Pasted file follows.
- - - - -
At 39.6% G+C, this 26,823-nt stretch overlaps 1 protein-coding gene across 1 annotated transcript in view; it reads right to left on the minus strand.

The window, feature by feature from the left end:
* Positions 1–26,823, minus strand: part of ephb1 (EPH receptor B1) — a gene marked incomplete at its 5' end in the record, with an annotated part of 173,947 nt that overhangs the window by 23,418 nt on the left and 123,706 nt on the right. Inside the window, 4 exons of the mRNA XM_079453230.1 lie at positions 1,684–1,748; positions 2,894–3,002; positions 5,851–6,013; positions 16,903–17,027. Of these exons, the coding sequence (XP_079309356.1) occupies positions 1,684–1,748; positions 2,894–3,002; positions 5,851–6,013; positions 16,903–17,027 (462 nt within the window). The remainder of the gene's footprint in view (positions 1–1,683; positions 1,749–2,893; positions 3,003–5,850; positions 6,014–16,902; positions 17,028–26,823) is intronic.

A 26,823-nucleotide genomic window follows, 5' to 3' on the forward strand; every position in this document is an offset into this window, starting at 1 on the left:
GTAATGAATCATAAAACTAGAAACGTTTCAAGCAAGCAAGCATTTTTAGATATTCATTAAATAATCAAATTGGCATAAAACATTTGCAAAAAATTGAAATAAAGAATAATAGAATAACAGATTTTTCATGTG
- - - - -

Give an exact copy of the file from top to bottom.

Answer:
At 39.6% G+C, this 26,823-nt stretch overlaps 1 protein-coding gene across 1 annotated transcript in view; it reads right to left on the minus strand.

The window, feature by feature from the left end:
* Positions 1–26,823, minus strand: part of ephb1 (EPH receptor B1) — a gene marked incomplete at its 5' end in the record, with an annotated part of 173,947 nt that overhangs the window by 23,418 nt on the left and 123,706 nt on the right. Inside the window, 4 exons of the mRNA XM_079453230.1 lie at positions 1,684–1,748; positions 2,894–3,002; positions 5,851–6,013; positions 16,903–17,027. Of these exons, the coding sequence (XP_079309356.1) occupies positions 1,684–1,748; positions 2,894–3,002; positions 5,851–6,013; positions 16,903–17,027 (462 nt within the window). The remainder of the gene's footprint in view (positions 1–1,683; positions 1,749–2,893; positions 3,003–5,850; positions 6,014–16,902; positions 17,028–26,823) is intronic.

A 26,823-nucleotide genomic window follows, 5' to 3' on the forward strand; every position in this document is an offset into this window, starting at 1 on the left:
GTAATGAATCATAAAACTAGAAACGTTTCAAGCAAGCAAGCATTTTTAGATATTCATTAAATAATCAAATTGGCATAAAACATTTGCAAAAAATTGAAATAAAGAATAATAGAATAACAGATTTTTCATGTG